MOTHER’S DAY (May 10, 2020)
Plant achimienes. Criniums and cannas can be planted any time, except the dead of winter.
MEMORIAL DAY (May 25, 2020)
Okay to plant caladiums this late if you use plants.
Thanks, Sally! I miss you so much.
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?are free — Just email
is based on her 40+ years as the Houston Chronicle's Lazy Gardener
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“Only spread a fern-frond over a man's head and worldly cares are cast out, and freedom and beauty and peace come in.” -- John Muir
Fern wall at Guangzhou airport China (PANAYOTI KELAIDIS photo)
Fern wall at Guangzhou airport China (PANAYOTI KELAIDIS photo)


Senior Curator / Director of Outreach
If you want to see a fern in Colorado, good luck! Although we have nearly a hundred kinds of ferns and fern allies, most are tucked on inaccessible cliffs, or deep gorges. Unlike humid regions, where ferns can blanket the landscape, ferns in cold or dry regions are subtle, but they are present.
I have been astonished to find a vast assortment of ferns above treeline, well above 14,000 in the Himalaya, in the deserts of Central Asia and the American Southwest. I have found them in the arctic and above tree line in New Zealand, the Andes and in the hot, dry corners of South Africa.
Asplenium trichomanes (above left with Cyclamen purpurascens) and above right
in a garden. Below, Cystopteris fragilis near Denver, CO. (PANAYOTI KELAIDIS photos)
Some, like Braken (Pteridium aquilinum, Asplenium trichomanes, Cystopteris fragilis) are global—found on most continents and in many habitats. Others are highly specialized and local, like some of the dryland ferns of our Southwest such as Bomeria hispida that grows only in a corner of Texas and Mexico.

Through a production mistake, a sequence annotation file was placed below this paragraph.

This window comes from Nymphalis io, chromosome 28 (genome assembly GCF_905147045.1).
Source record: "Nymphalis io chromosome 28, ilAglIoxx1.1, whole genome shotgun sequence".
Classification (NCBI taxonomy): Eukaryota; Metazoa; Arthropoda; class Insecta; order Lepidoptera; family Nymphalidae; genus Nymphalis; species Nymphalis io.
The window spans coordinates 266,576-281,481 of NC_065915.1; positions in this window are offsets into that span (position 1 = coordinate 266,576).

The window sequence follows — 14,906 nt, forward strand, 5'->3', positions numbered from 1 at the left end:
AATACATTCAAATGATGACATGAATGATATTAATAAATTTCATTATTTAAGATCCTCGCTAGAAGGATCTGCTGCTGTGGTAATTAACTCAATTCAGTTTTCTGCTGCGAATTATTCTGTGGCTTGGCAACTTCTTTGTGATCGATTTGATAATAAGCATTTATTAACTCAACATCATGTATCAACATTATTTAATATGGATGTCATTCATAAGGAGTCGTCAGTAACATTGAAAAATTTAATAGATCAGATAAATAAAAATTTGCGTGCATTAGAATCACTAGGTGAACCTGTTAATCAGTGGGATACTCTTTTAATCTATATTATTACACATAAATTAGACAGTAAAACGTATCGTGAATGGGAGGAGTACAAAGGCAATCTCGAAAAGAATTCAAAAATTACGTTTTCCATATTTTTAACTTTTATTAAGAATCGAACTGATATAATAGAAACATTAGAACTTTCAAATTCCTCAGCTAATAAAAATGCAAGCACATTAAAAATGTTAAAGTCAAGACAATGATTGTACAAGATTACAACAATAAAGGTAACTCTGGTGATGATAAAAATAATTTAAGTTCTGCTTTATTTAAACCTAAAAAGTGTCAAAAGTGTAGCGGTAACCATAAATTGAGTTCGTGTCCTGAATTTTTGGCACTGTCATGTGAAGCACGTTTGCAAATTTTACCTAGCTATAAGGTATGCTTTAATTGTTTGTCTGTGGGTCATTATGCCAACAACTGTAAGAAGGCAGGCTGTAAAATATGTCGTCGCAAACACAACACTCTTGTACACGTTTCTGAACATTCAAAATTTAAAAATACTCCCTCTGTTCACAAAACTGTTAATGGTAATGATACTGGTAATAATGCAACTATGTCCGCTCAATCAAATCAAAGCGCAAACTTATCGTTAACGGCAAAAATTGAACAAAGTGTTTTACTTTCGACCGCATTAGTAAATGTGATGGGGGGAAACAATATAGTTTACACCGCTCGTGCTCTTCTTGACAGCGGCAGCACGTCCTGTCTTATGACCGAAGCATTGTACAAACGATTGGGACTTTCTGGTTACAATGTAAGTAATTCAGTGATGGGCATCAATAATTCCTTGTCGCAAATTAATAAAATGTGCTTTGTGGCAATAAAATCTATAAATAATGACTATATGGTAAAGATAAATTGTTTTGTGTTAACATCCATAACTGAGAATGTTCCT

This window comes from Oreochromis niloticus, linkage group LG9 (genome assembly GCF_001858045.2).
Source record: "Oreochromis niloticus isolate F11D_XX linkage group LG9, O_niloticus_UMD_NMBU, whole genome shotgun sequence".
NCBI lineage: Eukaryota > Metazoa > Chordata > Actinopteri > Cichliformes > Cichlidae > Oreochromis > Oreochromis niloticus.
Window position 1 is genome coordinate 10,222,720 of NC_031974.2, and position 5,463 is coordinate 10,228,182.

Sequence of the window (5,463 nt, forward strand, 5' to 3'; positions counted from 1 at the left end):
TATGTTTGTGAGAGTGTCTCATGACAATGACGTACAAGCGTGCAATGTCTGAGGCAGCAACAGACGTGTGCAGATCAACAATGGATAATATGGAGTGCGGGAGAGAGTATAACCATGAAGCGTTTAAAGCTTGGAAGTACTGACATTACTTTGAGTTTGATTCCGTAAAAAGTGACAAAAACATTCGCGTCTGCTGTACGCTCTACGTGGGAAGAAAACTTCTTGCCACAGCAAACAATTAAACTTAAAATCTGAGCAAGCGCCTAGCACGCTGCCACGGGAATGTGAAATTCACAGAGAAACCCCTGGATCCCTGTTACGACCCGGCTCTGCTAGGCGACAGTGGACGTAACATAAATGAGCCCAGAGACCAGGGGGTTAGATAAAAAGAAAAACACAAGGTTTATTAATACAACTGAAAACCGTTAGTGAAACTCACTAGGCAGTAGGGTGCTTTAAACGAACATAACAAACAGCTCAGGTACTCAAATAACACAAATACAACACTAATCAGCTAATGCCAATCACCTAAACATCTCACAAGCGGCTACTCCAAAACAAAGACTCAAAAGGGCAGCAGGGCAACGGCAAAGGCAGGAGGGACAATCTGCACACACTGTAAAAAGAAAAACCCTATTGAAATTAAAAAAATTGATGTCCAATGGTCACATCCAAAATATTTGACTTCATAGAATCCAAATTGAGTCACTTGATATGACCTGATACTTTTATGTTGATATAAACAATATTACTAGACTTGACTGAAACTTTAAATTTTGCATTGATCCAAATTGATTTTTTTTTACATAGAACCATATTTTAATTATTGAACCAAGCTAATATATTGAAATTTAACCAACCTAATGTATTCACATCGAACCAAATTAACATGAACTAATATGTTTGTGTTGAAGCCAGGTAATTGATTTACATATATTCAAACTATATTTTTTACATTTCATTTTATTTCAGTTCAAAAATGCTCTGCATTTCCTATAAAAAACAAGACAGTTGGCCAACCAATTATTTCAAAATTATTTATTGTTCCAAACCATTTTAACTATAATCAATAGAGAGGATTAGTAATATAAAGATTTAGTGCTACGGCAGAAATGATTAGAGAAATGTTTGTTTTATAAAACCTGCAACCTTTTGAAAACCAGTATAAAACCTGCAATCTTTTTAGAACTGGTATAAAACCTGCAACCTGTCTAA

I am especially intrigued by the strange distribution of a few ferns, like the Interrupted fern (Osmunda claytoniana) which I’ve always associated with the hardwood forests of eastern North America. But I found this growing abundantly in forests of Yunnan, in the Chinese Himalaya!
Osmunda claytoniana Tianchi Lake, left, and ferns planted on walls
along streets in Chengdu China (PANAYOTI KELAIDIS photos)
Ferns seem to love to grow in scenic spots and in special places, from temples in Tibet to even in crevices of the Acropolis! At Denver Botanic Gardens we have tried to promote a regional garden style that reflects our Western landscape more faithfully.
A surprising number of Texas natives, like Undaunted Muhly Grass (Muhlenbergia reverchonii), Silver (Vernonia larseni) and Texas Oak (Quercus buckleyi) have emerged as stars in Rocky Mountain landscapes. The extraordinary biodiversity of Texas is a resource that benefits all of America.
NOTE: More explorations with Panayoti Kelaidis:
SUN., NOV 17: LOOKING FOR FERNS IN ALL THE WRONG PLACES by PANAYOTI KELAIDIS, 2pm, Judson Robinson Jr. Community Center, 2020 Hermann Dr. Texas  Free. Gulf Coast Fern Society event.
SAT., NOV. 16: TEXAS IN EXILE - HOW TEXAS NATIVES HAVE REVOLUTIONIZED COLORADO LANDSCAPES by Panayoti Kelaidis, 10am), Peckerwood Garden, 20559 F.M. 359 Road Hempstead.11:30am, free. (10am tour, $10):
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A term we will be hearing more of is “Earth Overshoot Day”. This is the day when the Earth’s capacity to regenerate itself has been exceeded by consumption of its natural resources. Some folks think it has already occurred while others believe it will occur in the next couple years.

As gardeners we can do our part to help out by using modern methods based on biology often referred to as organic methods. Thousands of papers and studies now exist that show these modern methods work far better than the old obsolete toxic chemical rescue methodologies. Not only do they give better results at far lower cost, they help protect the Earths natural resources and help be part of the solution instead of part of the problem.
I was told the other day that the National Federation of Garden Clubs has a new organic program called: “I took the Pledge – The Great Healthy Yard Project”.